Mississippi Sen. Thad Cochran's stunning runoff victory over conservative state Sen. Chris McDaniel on Tuesday night broke almost every rule of politics.
After trailing the lesser known McDaniel in the June 3 primary, Cochran, in three weeks time, managed to: a) grow the electorate in his favor by, among other things, recruiting African Americans to his cause b) run successfully on a message of keeping his seniority in Washington and c) win despite, quite clearly, being the less naturally skilled candidate on the stump.
Doing one of those things in three weeks time would be astounding. Doing all three is like watching someone pitch a political perfect game; you'll not see a victory like this one any time soon.
So, how did he do it? I talked to several people involved in either the Cochran campaign or other outside groups that helped the incumbent in the wake of his victory. Here's what they told me.
* He convinced black voters to be for him. According to the Fix's Philip Bump, runoff turnout in the 24 counties with a black population of 50 percent or more was up almost 40 percent from the primary. In all other counties, turnout was up just 16 percent. That is an absolutely stunning stat -- and tells much of the story of the runoff. Cochran's ability to convince a strongly Democratic constituency to be for him -- despite the fact that every Democratic consultant believed McDaniel gave the party a better chance to win the seat in the fall -- is simply remarkable.
* He found lots more votes in his base. Every time I asked Cochran allies what their path to victory was in the runoff, they told me that lots and lots of Cochran voters didn't cast ballots on June 3 because they didn't really think the incumbent was in trouble. I rolled my eyes. Not in trouble? After millions of dollars in TV ads on both sides and national media coverage of the race everywhere? Well, they were right. In Hinds County, Cochran's base, he got 10,928 votes on June 3. On Tuesday night, he got 17,927 (with 99 percent of precincts in the county reporting). For you non-math majors out there, that's 7,000 more votes in three weeks time. McDaniel, on the other hand, got 5,621 votes in Hinds on June 3 and 6,962 votes on June 24 -- an increase of just over 1,000. Considering that Cochran's margin statewide will be around 6,500 votes, you might say that was the difference.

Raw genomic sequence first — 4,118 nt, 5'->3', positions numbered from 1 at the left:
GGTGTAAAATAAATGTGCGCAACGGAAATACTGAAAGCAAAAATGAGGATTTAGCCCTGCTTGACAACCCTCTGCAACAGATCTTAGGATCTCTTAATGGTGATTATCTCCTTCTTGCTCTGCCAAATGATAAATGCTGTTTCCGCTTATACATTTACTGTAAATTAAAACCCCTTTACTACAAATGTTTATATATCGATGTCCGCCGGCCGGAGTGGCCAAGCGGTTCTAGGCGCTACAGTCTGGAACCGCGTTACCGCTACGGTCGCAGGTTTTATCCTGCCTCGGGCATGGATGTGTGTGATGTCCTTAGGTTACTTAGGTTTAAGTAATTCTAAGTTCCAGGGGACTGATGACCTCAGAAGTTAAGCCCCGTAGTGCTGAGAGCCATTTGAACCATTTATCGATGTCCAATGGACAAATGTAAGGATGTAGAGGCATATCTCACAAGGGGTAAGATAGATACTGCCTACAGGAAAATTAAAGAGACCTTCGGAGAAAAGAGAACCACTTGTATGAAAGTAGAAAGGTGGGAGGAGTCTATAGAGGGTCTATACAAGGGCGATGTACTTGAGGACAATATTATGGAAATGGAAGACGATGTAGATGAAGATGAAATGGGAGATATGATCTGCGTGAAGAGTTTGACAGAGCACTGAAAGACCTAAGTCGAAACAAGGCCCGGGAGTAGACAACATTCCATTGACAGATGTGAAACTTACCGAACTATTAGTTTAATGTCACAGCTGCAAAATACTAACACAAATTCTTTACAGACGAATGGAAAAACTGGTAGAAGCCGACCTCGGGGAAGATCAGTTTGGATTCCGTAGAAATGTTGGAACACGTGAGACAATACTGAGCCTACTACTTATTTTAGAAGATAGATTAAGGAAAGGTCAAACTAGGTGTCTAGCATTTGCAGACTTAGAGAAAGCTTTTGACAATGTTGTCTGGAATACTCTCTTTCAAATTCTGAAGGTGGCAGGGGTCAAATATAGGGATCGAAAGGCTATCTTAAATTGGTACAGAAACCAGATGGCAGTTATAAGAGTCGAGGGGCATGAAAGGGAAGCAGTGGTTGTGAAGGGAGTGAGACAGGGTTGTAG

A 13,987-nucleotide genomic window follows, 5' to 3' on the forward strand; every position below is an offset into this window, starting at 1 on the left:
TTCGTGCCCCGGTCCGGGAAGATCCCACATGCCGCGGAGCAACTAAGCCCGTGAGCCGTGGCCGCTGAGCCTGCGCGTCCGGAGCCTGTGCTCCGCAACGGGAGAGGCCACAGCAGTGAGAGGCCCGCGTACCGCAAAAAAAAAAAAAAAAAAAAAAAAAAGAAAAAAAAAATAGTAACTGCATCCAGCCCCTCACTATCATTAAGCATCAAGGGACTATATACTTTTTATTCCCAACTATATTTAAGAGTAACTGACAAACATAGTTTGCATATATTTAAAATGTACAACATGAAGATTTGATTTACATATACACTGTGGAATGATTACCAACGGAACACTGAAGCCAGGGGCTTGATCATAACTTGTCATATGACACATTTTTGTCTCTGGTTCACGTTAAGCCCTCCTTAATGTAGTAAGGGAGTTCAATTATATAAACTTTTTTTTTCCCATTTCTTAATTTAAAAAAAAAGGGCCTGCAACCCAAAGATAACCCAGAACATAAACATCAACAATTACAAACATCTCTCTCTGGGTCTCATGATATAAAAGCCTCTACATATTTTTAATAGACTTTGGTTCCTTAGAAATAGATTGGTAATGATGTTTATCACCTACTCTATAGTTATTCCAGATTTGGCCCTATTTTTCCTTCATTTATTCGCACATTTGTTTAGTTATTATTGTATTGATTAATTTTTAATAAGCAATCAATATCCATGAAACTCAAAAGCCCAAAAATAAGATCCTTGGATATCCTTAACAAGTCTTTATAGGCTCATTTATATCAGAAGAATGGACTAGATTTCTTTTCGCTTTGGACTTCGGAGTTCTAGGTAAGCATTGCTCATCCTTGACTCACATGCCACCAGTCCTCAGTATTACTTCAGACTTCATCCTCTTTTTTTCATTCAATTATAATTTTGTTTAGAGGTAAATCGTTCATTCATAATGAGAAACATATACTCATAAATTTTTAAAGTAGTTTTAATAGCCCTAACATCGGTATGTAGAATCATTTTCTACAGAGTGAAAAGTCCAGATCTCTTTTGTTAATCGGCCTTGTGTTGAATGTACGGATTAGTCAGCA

* He let DC deliver the money. Between the primary and the runoff, $1 million in PAC money was raised for Cochran, including more than $800,000 in a single night thanks to a big assist from Mississippi Sen. Roger Wicker and Senate Minority Leader Mitch McConnell. Raising that sort of money for Cochran in DC allowed the incumbent to spend his time meeting and greeting voters in the state.
* He fought the "it's over" narrative. In the immediate wake of the primary, lots (and lots) of people in the political world wrote the race off. (I was among them. My theory was simple: If voters weren't for a 36-year incumbent on June 3, what would change their minds three weeks later?) To their credit, the Cochran campaign as well as the National Republican Senatorial Committee fought like hell against that narrative. The Chamber of Commerce and the National Association of Realtors, who had been for Cochran in the primary, immediately signaled they would keep spending in the runoff. McConnell and the rest of Cochran's peers didn't let off the gas. (See the money point above.) Perception matters in politics and no one in Cochran's world let him be perceived as a dead man walking on June 4.
* He bet on incumbency. Look at Cochran's message on TV in the closing days of the race. It's a Republican message circa 2004: I have tons of seniority in the Senate and that means good things for the state. Vote me out and you can kiss all of that goodbye. (Hell, he brought Arizona Sen. John McCain in to campaign for him in the final days of the contest!) There is absolutely no evidence -- before this victory -- that a longtime incumbent running on being, well, a longtime incumbent could win in the modern day Republican party. And especially not in a runoff! It did in this case. Now, whether that's because Mississippi is a state that depends on significant federal largesse or because the runoff electorate was filled with lots of nontraditional Republicans (and plenty of not-at-all Republicans) remains to be seen. But, regardless of why it worked, it worked.
All in all, an absolutely amazing race. One that will be studied by political science classes (and me!) for years to come -- and rightly so.